Mintage of the Twenty Cent coin started in 1875, but only lasted for three years until 1878. The reason for its demise was that it looked too much like the U.S. Quarter causing confusion with the U.S. Public. Essentially, the U.S. Public disliked this coin and rejected use of this coin for general circulation.

        Its failure to properly circulate would result in Congress discontinuing the Twenty Cent coin.

        The U.S. Three Dollar Gold (1854-1889): The U.S. Three Dollar Gold coin was created by Congress so that larger quantities of stamps could be purchased. Because the cost of a stamp at that time was three cents, it resulted in the Three Cent coin as well as the Three Dollar Gold coin.

        The problem with this gold coin was that it proved unpopular with the U.S. Public. As a result, it saw very little circulation. From 1851 to the start of the U.S. Civil War (in 1861) only about 350,000 Three Dollar Gold coins were minted. With the start of the Civil War, these few coins were hoarded by the U.S. Public.

        Even after the Civil War, mintages from 1861-1889 were only about 192,000 coins overall.

        This gold coin was unique in that it featured the bust of an Indian Princess on the obverse side. With the exception of the $1 and $3 U.S. Gold denominations, gold coins of that time primarily featured the bust of Lady Liberty on the obverse.

        By 1889, we see the demise of the Three Cent, $1 Gold, and $3 Gold coins. Many of the $3 Gold coins were subsequently melted down leaving a scarcity of this denomination of coin today for the collector.

        Such was the fate of each of these denomination of coins. In the end, it really came down to the U.S. Public's acceptance of these denominations of coinage.......

Larry Nakata


List of Coins Submitted for October 6th Live and Silent Auctions

From Bill Fivaz (for Live Auction):

1. Two coin set (Matte and Proof) of Felix Schlag's original design for the Jefferson 5c. Dies created by Ron Landis and struck in .999 Silver. Minimum Bid (MB) $60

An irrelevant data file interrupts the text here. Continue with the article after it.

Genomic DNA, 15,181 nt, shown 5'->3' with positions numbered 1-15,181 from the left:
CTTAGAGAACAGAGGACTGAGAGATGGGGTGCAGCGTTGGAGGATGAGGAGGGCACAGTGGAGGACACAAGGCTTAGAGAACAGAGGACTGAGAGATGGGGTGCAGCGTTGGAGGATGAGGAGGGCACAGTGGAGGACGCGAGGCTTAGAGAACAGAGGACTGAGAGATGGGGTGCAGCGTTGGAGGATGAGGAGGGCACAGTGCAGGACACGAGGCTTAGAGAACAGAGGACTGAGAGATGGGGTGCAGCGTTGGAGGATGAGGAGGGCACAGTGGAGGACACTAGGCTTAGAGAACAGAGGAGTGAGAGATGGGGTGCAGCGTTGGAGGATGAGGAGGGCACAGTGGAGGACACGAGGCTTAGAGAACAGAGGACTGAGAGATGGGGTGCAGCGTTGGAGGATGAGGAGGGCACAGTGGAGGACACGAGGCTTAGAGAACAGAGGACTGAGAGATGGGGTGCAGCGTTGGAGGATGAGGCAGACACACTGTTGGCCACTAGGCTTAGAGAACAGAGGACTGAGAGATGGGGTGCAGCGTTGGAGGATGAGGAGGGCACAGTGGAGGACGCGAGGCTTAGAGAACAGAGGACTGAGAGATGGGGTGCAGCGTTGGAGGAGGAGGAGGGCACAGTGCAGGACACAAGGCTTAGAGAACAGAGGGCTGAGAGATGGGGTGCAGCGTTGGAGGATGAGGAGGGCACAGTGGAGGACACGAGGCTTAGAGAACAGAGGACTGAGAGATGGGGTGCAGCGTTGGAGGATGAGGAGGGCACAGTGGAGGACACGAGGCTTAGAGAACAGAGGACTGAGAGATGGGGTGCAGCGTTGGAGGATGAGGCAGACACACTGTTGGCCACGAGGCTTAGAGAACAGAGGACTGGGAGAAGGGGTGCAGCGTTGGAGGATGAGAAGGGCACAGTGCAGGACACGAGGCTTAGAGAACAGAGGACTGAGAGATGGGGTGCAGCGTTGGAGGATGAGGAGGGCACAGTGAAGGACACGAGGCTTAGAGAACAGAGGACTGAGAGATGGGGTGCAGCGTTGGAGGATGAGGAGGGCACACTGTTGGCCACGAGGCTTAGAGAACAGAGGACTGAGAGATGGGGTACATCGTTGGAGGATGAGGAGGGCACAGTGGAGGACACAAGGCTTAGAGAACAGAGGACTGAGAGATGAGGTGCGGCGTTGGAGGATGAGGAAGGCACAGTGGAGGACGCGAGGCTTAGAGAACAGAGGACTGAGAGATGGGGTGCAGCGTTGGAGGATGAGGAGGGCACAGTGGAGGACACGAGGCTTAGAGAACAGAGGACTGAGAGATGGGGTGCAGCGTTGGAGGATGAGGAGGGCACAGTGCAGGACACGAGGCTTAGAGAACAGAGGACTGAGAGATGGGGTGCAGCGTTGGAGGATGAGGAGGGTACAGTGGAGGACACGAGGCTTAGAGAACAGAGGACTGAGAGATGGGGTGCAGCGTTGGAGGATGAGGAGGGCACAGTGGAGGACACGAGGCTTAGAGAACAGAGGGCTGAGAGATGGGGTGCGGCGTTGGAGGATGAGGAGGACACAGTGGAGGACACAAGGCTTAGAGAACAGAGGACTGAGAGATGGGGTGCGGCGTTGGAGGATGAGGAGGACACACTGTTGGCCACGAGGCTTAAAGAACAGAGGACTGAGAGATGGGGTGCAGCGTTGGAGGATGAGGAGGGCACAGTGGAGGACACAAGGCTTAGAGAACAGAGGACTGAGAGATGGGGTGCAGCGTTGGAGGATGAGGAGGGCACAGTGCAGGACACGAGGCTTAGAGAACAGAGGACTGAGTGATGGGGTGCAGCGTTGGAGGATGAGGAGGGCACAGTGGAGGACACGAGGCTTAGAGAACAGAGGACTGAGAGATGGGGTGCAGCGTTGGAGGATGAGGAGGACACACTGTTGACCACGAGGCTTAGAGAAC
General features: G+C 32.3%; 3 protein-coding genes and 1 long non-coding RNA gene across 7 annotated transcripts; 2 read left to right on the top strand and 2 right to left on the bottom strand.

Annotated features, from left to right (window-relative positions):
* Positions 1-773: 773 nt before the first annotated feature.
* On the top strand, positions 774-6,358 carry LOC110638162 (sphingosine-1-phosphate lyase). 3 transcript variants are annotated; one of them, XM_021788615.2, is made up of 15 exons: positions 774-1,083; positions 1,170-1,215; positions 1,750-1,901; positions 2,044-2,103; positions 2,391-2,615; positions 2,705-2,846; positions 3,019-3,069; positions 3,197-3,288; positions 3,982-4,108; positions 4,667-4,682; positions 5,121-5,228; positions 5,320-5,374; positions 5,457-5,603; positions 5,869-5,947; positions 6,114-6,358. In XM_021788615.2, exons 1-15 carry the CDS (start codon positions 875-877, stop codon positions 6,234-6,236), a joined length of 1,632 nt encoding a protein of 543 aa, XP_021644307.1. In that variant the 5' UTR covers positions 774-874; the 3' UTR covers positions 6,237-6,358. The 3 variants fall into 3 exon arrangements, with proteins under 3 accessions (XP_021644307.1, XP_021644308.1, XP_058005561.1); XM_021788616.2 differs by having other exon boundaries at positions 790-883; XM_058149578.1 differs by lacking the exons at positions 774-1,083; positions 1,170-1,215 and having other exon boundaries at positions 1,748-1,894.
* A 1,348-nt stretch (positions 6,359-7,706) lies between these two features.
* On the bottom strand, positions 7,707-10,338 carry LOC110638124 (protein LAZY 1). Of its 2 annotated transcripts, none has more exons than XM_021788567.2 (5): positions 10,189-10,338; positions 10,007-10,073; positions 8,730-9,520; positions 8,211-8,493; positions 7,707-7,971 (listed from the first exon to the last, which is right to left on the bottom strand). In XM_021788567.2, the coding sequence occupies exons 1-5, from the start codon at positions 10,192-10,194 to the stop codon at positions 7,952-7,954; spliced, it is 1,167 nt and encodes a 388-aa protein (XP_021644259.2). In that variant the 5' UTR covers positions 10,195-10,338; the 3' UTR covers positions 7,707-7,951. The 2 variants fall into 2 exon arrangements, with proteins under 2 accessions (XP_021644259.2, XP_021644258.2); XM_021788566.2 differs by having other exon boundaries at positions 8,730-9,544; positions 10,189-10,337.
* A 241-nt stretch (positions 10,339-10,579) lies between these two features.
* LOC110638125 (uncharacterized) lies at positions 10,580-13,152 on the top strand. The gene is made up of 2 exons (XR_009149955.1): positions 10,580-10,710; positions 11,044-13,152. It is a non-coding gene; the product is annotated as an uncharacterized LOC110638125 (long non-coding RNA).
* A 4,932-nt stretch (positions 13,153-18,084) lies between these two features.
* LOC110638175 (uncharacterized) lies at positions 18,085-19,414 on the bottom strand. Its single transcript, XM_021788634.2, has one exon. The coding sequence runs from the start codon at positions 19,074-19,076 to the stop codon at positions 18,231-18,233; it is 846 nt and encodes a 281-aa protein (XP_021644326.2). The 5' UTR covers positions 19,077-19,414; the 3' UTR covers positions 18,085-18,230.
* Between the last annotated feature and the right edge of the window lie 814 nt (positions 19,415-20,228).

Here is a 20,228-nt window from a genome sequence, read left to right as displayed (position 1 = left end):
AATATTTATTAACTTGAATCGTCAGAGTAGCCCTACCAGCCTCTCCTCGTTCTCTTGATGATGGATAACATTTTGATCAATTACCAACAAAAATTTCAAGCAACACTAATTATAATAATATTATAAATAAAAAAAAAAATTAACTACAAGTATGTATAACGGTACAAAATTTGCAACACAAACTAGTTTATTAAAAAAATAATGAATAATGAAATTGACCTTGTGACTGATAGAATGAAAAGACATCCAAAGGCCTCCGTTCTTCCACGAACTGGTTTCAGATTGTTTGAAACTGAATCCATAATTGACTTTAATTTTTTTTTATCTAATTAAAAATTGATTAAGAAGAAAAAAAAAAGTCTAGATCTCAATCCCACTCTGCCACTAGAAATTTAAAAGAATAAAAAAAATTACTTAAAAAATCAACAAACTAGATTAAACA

2. 1945-P Walking Liberty 50c MS-65 (Original) MB $50

3. 1878-P Morgan $1 ("C" Rev.) MS-64 MB $195

4. 1953 Mint Set (not in original cardboard) MB $195

5. 2015 CONECA bronze ingot- 60th Anniversary of 1955 Double Die Lincoln MB $7.50

6. Donation Lot: from Bill Fivaz: 1965 U.S. Mint Set

Also from Bill Fivaz (for Silent Auction):

7. Cents: 1941-S (Small S) MS-65 Red (normal) and 1941-S (Large S) MS-64 Red (Scarce) MB 10

8. Nickels: 1941-S (Small S) BU (normal) and 1941-S (Large S) MS-63 (FS-501) (Rare) MB 35 Note: CPG MS-63 on FS-501 is $75.

9. Dimes: 1941-S (Small S) MS-65 (normal) and 1941-S (Large S) MS-63 (FS-511) (Rare) MB 75 Note: CPG MS-63 on FS-511 is $120.

10. 1941-S (Large S) Washington 25c (FS-503) (Rare) AU-58 MB 35 (CPG AU-50 is $45).

11. 1964-D "C" Rev. Washington 25c (FS-901) Very rare AU 58 MB 35 (CPG AU-50 at $45).



October 6th RAFFLE

Tickets $5 each, 5 tickets for $20, or 11 tickets for $40.

Purchase and Drawing at the October 6th meeting.

1963 Franklin Half Dollar Graded NGC PR 67*





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          $25 / Year Regular Membership

          $10 / Year Youngsters & School Aged Kids up to Grade 12

          $10 / Year for Seniors, Handicapped Members,
                    and Associate Members Living Outside Anchorage

Send application and dues to :

Anchorage Coin Club
P.O. Box 230169
Anchorage, Alaska 99523